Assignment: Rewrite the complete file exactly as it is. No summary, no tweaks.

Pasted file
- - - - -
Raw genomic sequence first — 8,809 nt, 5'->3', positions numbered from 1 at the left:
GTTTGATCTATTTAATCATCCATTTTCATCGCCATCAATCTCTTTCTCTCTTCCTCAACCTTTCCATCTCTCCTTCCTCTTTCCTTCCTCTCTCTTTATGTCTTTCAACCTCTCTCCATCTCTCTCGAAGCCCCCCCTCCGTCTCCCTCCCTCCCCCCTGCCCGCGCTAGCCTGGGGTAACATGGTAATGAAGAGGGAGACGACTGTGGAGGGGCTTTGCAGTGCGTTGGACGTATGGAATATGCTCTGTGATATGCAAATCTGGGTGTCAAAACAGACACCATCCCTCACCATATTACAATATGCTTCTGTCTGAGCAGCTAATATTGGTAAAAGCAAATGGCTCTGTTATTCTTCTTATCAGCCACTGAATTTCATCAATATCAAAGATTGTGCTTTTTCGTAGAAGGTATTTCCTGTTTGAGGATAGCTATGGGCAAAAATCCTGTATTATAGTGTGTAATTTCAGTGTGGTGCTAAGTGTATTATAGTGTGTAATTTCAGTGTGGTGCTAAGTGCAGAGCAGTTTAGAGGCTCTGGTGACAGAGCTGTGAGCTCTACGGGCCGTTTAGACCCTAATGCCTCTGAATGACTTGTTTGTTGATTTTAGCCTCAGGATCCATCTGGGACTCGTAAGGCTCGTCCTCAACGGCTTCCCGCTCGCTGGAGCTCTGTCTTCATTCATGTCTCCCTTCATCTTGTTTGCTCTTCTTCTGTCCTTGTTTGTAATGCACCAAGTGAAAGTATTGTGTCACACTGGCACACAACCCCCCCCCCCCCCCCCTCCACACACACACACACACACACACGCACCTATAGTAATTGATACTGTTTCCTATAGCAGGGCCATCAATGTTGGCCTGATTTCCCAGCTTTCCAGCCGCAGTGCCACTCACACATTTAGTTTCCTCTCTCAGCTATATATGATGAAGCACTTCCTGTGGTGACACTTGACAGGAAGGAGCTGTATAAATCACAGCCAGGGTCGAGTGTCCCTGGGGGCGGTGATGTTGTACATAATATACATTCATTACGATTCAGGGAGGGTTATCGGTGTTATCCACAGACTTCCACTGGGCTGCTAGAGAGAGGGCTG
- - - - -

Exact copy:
Raw genomic sequence first — 8,809 nt, 5'->3', positions numbered from 1 at the left:
GTTTGATCTATTTAATCATCCATTTTCATCGCCATCAATCTCTTTCTCTCTTCCTCAACCTTTCCATCTCTCCTTCCTCTTTCCTTCCTCTCTCTTTATGTCTTTCAACCTCTCTCCATCTCTCTCGAAGCCCCCCCTCCGTCTCCCTCCCTCCCCCCTGCCCGCGCTAGCCTGGGGTAACATGGTAATGAAGAGGGAGACGACTGTGGAGGGGCTTTGCAGTGCGTTGGACGTATGGAATATGCTCTGTGATATGCAAATCTGGGTGTCAAAACAGACACCATCCCTCACCATATTACAATATGCTTCTGTCTGAGCAGCTAATATTGGTAAAAGCAAATGGCTCTGTTATTCTTCTTATCAGCCACTGAATTTCATCAATATCAAAGATTGTGCTTTTTCGTAGAAGGTATTTCCTGTTTGAGGATAGCTATGGGCAAAAATCCTGTATTATAGTGTGTAATTTCAGTGTGGTGCTAAGTGTATTATAGTGTGTAATTTCAGTGTGGTGCTAAGTGCAGAGCAGTTTAGAGGCTCTGGTGACAGAGCTGTGAGCTCTACGGGCCGTTTAGACCCTAATGCCTCTGAATGACTTGTTTGTTGATTTTAGCCTCAGGATCCATCTGGGACTCGTAAGGCTCGTCCTCAACGGCTTCCCGCTCGCTGGAGCTCTGTCTTCATTCATGTCTCCCTTCATCTTGTTTGCTCTTCTTCTGTCCTTGTTTGTAATGCACCAAGTGAAAGTATTGTGTCACACTGGCACACAACCCCCCCCCCCCCCCCCTCCACACACACACACACACACACACGCACCTATAGTAATTGATACTGTTTCCTATAGCAGGGCCATCAATGTTGGCCTGATTTCCCAGCTTTCCAGCCGCAGTGCCACTCACACATTTAGTTTCCTCTCTCAGCTATATATGATGAAGCACTTCCTGTGGTGACACTTGACAGGAAGGAGCTGTATAAATCACAGCCAGGGTCGAGTGTCCCTGGGGGCGGTGATGTTGTACATAATATACATTCATTACGATTCAGGGAGGGTTATCGGTGTTATCCACAGACTTCCACTGGGCTGCTAGAGAGAGGGCTG